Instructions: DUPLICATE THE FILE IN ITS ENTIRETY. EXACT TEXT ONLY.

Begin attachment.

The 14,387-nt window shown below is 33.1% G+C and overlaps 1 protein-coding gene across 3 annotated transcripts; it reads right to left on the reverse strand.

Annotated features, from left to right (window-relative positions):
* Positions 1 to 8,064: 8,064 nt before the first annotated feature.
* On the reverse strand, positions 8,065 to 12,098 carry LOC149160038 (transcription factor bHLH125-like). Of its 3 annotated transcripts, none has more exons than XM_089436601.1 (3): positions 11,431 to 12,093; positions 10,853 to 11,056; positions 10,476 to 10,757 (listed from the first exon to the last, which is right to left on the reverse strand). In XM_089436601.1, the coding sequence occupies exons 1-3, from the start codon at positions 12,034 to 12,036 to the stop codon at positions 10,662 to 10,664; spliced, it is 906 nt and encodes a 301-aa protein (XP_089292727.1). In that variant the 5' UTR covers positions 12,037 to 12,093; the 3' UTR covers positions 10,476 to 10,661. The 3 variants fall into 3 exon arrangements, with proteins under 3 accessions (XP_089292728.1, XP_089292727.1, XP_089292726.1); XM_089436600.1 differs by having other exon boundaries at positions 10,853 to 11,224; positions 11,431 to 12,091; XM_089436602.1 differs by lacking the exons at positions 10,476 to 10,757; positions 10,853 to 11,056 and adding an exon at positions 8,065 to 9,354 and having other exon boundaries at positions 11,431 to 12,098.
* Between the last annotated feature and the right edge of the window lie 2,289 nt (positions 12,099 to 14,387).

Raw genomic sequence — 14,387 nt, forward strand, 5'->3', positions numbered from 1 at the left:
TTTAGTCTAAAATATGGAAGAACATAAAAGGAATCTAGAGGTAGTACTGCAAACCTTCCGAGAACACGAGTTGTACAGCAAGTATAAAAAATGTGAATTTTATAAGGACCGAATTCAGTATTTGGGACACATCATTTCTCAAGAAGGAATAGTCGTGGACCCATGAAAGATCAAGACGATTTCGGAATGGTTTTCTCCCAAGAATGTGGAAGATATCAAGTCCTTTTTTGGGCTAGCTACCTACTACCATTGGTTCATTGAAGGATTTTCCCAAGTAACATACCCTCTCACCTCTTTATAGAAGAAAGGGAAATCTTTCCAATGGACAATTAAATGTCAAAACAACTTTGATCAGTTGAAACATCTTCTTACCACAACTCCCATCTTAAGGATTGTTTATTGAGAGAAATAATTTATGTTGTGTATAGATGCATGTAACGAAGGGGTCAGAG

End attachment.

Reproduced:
The 14,387-nt window shown below is 33.1% G+C and overlaps 1 protein-coding gene across 3 annotated transcripts; it reads right to left on the reverse strand.

Annotated features, from left to right (window-relative positions):
* Positions 1 to 8,064: 8,064 nt before the first annotated feature.
* On the reverse strand, positions 8,065 to 12,098 carry LOC149160038 (transcription factor bHLH125-like). Of its 3 annotated transcripts, none has more exons than XM_089436601.1 (3): positions 11,431 to 12,093; positions 10,853 to 11,056; positions 10,476 to 10,757 (listed from the first exon to the last, which is right to left on the reverse strand). In XM_089436601.1, the coding sequence occupies exons 1-3, from the start codon at positions 12,034 to 12,036 to the stop codon at positions 10,662 to 10,664; spliced, it is 906 nt and encodes a 301-aa protein (XP_089292727.1). In that variant the 5' UTR covers positions 12,037 to 12,093; the 3' UTR covers positions 10,476 to 10,661. The 3 variants fall into 3 exon arrangements, with proteins under 3 accessions (XP_089292728.1, XP_089292727.1, XP_089292726.1); XM_089436600.1 differs by having other exon boundaries at positions 10,853 to 11,224; positions 11,431 to 12,091; XM_089436602.1 differs by lacking the exons at positions 10,476 to 10,757; positions 10,853 to 11,056 and adding an exon at positions 8,065 to 9,354 and having other exon boundaries at positions 11,431 to 12,098.
* Between the last annotated feature and the right edge of the window lie 2,289 nt (positions 12,099 to 14,387).

Raw genomic sequence — 14,387 nt, forward strand, 5'->3', positions numbered from 1 at the left:
TTTAGTCTAAAATATGGAAGAACATAAAAGGAATCTAGAGGTAGTACTGCAAACCTTCCGAGAACACGAGTTGTACAGCAAGTATAAAAAATGTGAATTTTATAAGGACCGAATTCAGTATTTGGGACACATCATTTCTCAAGAAGGAATAGTCGTGGACCCATGAAAGATCAAGACGATTTCGGAATGGTTTTCTCCCAAGAATGTGGAAGATATCAAGTCCTTTTTTGGGCTAGCTACCTACTACCATTGGTTCATTGAAGGATTTTCCCAAGTAACATACCCTCTCACCTCTTTATAGAAGAAAGGGAAATCTTTCCAATGGACAATTAAATGTCAAAACAACTTTGATCAGTTGAAACATCTTCTTACCACAACTCCCATCTTAAGGATTGTTTATTGAGAGAAATAATTTATGTTGTGTATAGATGCATGTAACGAAGGGGTCAGAG